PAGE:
6. The cold air and indoor heaters can dry out your skin. Make sure you drink at least 8 glasses of water each day and use moisturizers throughout winter.
  7. Buy some indoor plants to soften up the dry atmosphere caused through heating. Indoor plants give off moisture and oxygen and the colours will brighten up a dull day outside.
  8. Caught a cold or flu? If the infection is above the neck (nose, throat) you could be OK to complete a low intensity workout. However, if you have symptoms that are worse than an average cold (chest congestion, muscle aches), exercise will only make you worse and delay your recovery. Rest is the best medicine.
  9. Wear the right clothes when exercising in winter. Polypropylene is the perfect fabric to wear underneath a tracksuit, which will provide great insulation but minimise moisture loss. Gore-Tex is a fabric used widely for providing protection from the rain and wind.
  10. Feel like sitting on the couch with a video and snacking on a cold, wet day? Reach for a protein bar or packet of soy nuts instead of high energy, high fat snacks.

Source: https://www.healthstatus.com/health_blog/wellness/10-tips-for-winter-wellness/

January 2017 Employees to Celebrate


Congratulations to Employee of the Month Sandy M., RN!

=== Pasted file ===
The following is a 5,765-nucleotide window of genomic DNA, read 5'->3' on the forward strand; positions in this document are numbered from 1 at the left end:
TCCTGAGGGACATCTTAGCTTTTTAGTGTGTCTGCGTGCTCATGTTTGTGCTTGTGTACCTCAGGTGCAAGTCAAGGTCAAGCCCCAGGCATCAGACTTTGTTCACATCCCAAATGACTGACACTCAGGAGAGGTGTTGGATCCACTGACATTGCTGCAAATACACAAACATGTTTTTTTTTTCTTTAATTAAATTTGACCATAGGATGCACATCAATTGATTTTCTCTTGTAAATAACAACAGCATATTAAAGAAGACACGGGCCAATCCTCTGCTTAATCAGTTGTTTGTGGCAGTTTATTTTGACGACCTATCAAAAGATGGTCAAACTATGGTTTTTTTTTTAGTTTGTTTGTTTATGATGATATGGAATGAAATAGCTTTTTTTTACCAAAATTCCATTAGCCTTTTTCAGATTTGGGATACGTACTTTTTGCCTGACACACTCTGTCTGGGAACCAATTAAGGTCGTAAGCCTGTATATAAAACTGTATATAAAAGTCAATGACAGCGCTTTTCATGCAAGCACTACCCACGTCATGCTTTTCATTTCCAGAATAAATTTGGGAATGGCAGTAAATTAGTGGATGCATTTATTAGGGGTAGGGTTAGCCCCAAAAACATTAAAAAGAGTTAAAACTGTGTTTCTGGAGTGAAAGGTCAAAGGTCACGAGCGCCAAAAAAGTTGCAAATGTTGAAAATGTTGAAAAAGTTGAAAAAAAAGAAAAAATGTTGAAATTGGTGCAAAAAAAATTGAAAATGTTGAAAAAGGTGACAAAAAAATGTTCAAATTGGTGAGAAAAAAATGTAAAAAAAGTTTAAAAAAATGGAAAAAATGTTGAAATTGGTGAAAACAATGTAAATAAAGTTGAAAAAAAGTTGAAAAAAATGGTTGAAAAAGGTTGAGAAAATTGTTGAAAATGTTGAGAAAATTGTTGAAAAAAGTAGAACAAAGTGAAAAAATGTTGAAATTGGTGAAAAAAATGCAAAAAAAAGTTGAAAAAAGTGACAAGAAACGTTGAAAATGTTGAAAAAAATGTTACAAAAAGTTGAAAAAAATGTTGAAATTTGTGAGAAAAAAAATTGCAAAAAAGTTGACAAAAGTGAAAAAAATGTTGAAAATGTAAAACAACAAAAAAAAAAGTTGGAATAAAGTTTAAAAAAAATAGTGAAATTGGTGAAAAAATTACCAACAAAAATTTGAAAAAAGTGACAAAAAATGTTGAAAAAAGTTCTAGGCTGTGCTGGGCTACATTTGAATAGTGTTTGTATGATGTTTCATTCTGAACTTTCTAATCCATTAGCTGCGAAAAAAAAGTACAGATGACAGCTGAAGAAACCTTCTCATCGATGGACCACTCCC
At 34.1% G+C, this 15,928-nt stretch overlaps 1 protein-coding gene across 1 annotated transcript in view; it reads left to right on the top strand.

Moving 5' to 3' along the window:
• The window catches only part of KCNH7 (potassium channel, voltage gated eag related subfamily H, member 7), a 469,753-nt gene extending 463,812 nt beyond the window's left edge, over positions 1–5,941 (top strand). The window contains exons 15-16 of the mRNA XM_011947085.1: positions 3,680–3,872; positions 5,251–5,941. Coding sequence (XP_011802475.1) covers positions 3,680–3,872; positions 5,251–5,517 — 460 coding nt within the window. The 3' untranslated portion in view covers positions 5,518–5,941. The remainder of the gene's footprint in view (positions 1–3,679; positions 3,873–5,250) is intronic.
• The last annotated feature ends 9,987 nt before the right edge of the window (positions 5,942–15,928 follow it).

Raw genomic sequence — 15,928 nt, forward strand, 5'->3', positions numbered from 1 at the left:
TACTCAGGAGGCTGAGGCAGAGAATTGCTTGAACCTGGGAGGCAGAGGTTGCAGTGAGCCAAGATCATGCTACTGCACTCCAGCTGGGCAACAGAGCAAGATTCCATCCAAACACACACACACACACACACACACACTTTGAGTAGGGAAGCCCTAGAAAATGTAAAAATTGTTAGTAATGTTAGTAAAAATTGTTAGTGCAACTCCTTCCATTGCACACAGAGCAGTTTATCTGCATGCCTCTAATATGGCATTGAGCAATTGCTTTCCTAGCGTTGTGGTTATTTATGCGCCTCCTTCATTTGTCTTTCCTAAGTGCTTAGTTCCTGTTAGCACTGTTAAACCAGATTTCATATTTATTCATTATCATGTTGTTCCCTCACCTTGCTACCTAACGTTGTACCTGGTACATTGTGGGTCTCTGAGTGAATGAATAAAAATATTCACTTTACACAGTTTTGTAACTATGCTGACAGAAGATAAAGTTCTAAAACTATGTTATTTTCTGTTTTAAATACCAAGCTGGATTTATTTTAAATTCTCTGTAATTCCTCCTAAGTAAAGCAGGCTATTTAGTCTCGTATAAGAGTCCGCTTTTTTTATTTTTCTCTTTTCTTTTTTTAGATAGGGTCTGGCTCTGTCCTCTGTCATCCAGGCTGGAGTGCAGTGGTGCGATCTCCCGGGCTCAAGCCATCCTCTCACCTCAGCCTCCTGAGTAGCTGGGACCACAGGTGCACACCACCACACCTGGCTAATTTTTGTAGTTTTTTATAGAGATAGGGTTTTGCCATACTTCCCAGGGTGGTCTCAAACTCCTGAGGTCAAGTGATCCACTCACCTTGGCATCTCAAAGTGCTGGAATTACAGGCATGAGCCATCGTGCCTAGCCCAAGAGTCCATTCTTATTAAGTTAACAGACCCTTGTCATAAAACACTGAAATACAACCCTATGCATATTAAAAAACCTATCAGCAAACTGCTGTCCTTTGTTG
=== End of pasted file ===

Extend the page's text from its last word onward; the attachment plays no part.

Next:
The Assured Healthcare Staffing employee of the month for January of 2017 is Sandy Martin, who is an RN contracted at the SC Johnson facility in Bay City, Michigan.

Sandy has been an outstanding Occupational Nurse at the customer location in Bay City.  She started in a job-sharing arrangement, which then transitioned into a full time position. Sandy was able to quickly master the intricacies of the position and was able to work on her own. In fact, Sandy worked alone in the clinic for 2 months during a transition period.

Sandy was able to do this while maintaining very active outside of work.

We are very happy to honor Sandy as our employee of the month for January.  Sandy has shown the true Assured Healthcare Staffing spirit of customer service.

Lori R., RN

Lori R., RN

Congratulations to Lori R., RN on her retirement!

Lori retired as of 12/31/2016 and she will be missed! She was very smart, flexible, dependable, energetic, detailed and one of our best. We wish her a restful and wonderful retirement!

January Birthdays and Anniversaries to Celebrate!


Maureen A. • 1/13/2015
Barbara B. • 1/16/2015
Laura C. • 1/21/2016
Vickie H. • 1/2/2010

Clarice J. • 1/6/2016
Cinthia K. • 1/10/2016
Betsy W. • 1/7/2013


Marlene F. • 1/1
Evelyn G. • 1/3
Camille B. • 1/4
Hailey R. • 1/4
Eilish G. • 1/10
Monica D. • 1/11
Dawn G. • 1/11
Rosalba M. • 1/11
Keely S. • 1/13
Sandra S. • 1/13
Antoinette T. • 1/13
Eric M. • 1/15

Vickie H. • 1/21
Lorraine H.W. • 1/22
Wendy M. • 1/22
Tricia E. • 1/23
Ashley B. • 1/24
James S. • 1/24
Sherrie W. • 1/25
Sebrena A. • 1/26
Patrick H. • 1/26
Tracey J. • 1/26
Heather W. • 1/28
Lorie B. • 1/31